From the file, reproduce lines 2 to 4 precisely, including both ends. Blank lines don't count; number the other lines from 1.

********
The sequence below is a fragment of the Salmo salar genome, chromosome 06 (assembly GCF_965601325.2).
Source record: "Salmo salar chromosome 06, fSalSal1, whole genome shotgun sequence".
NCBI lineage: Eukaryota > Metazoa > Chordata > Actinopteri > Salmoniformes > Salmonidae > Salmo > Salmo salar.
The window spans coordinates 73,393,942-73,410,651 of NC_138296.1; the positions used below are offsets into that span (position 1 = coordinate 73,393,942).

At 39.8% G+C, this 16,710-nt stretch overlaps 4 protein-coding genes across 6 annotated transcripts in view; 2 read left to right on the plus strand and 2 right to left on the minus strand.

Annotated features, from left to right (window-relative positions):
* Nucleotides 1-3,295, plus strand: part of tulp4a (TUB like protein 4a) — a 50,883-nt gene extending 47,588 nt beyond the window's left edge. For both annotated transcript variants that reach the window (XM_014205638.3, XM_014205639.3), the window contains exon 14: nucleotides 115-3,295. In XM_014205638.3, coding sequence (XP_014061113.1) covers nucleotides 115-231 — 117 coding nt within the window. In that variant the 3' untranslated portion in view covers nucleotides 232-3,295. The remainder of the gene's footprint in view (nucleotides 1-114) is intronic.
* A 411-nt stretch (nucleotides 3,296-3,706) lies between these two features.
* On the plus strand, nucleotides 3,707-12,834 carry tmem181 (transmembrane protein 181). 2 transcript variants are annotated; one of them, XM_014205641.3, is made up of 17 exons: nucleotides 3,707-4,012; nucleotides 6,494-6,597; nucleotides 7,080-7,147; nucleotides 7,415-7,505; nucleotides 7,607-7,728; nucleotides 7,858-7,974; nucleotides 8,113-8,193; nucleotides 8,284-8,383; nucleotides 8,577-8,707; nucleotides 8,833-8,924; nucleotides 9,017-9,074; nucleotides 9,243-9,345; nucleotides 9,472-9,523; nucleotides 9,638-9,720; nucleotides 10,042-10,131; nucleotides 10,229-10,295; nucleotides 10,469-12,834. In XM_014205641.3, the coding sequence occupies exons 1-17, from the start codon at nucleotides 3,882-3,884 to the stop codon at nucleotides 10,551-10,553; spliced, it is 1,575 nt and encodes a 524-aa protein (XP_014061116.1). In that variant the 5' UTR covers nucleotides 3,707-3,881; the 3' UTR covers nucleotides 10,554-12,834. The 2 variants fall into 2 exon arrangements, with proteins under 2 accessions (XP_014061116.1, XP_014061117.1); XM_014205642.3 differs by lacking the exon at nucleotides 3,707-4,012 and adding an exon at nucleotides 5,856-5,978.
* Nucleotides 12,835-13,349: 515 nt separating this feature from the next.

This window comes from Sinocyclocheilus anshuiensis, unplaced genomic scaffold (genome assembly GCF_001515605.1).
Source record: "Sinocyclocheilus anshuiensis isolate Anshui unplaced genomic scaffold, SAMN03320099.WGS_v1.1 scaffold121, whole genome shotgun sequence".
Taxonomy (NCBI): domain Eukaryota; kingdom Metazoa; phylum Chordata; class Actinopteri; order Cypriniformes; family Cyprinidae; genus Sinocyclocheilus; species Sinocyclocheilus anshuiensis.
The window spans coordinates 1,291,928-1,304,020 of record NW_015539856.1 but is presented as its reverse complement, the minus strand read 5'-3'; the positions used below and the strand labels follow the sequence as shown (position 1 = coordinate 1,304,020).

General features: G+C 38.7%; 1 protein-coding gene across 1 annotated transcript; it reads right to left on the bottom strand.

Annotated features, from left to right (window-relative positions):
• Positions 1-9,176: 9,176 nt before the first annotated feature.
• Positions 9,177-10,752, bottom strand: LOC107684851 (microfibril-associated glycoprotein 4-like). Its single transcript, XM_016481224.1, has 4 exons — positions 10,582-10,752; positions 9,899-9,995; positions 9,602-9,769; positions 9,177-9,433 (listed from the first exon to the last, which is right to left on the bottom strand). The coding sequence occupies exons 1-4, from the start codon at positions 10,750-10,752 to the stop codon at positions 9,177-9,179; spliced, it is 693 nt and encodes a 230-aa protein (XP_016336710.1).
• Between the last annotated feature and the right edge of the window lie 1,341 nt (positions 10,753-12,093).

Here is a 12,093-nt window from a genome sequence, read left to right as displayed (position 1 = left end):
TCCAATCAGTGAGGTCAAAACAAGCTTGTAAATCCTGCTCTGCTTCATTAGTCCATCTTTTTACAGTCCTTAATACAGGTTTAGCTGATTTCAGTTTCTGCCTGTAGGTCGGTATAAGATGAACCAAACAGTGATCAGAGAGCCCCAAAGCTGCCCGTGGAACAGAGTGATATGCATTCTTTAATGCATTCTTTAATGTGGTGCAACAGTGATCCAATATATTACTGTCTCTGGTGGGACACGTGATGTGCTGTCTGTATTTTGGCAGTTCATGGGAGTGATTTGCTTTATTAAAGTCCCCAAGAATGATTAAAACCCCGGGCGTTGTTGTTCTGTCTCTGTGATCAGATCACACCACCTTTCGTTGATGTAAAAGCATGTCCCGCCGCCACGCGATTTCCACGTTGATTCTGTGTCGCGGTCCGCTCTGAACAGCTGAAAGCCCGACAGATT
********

Source record: "Salmo salar chromosome 06, fSalSal1, whole genome shotgun sequence".
NCBI lineage: Eukaryota > Metazoa > Chordata > Actinopteri > Salmoniformes > Salmonidae > Salmo > Salmo salar.
The window spans coordinates 73,393,942-73,410,651 of NC_138296.1; the positions used below are offsets into that span (position 1 = coordinate 73,393,942).